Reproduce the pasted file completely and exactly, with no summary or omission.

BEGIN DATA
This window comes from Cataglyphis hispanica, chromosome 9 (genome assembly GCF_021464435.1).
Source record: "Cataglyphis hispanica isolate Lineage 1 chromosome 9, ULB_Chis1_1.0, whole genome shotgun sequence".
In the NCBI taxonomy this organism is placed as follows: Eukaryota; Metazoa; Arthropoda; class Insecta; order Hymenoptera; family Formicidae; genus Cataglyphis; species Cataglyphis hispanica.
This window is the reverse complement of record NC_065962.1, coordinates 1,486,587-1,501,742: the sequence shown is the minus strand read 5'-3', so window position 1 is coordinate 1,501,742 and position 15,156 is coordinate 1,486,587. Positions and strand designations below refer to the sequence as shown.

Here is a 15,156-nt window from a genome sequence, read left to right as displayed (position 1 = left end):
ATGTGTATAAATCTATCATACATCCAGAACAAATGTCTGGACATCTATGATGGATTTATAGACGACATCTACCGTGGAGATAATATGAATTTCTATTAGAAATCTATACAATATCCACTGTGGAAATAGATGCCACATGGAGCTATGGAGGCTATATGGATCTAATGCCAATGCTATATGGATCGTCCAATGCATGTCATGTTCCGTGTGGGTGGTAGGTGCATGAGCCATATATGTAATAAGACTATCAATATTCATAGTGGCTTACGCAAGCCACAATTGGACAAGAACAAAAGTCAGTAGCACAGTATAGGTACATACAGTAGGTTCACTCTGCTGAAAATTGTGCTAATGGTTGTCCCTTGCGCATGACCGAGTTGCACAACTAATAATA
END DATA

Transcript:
This window comes from Cataglyphis hispanica, chromosome 9 (genome assembly GCF_021464435.1).
Source record: "Cataglyphis hispanica isolate Lineage 1 chromosome 9, ULB_Chis1_1.0, whole genome shotgun sequence".
In the NCBI taxonomy this organism is placed as follows: Eukaryota; Metazoa; Arthropoda; class Insecta; order Hymenoptera; family Formicidae; genus Cataglyphis; species Cataglyphis hispanica.
This window is the reverse complement of record NC_065962.1, coordinates 1,486,587-1,501,742: the sequence shown is the minus strand read 5'-3', so window position 1 is coordinate 1,501,742 and position 15,156 is coordinate 1,486,587. Positions and strand designations below refer to the sequence as shown.

Here is a 15,156-nt window from a genome sequence, read left to right as displayed (position 1 = left end):
ATGTGTATAAATCTATCATACATCCAGAACAAATGTCTGGACATCTATGATGGATTTATAGACGACATCTACCGTGGAGATAATATGAATTTCTATTAGAAATCTATACAATATCCACTGTGGAAATAGATGCCACATGGAGCTATGGAGGCTATATGGATCTAATGCCAATGCTATATGGATCGTCCAATGCATGTCATGTTCCGTGTGGGTGGTAGGTGCATGAGCCATATATGTAATAAGACTATCAATATTCATAGTGGCTTACGCAAGCCACAATTGGACAAGAACAAAAGTCAGTAGCACAGTATAGGTACATACAGTAGGTTCACTCTGCTGAAAATTGTGCTAATGGTTGTCCCTTGCGCATGACCGAGTTGCACAACTAATAATA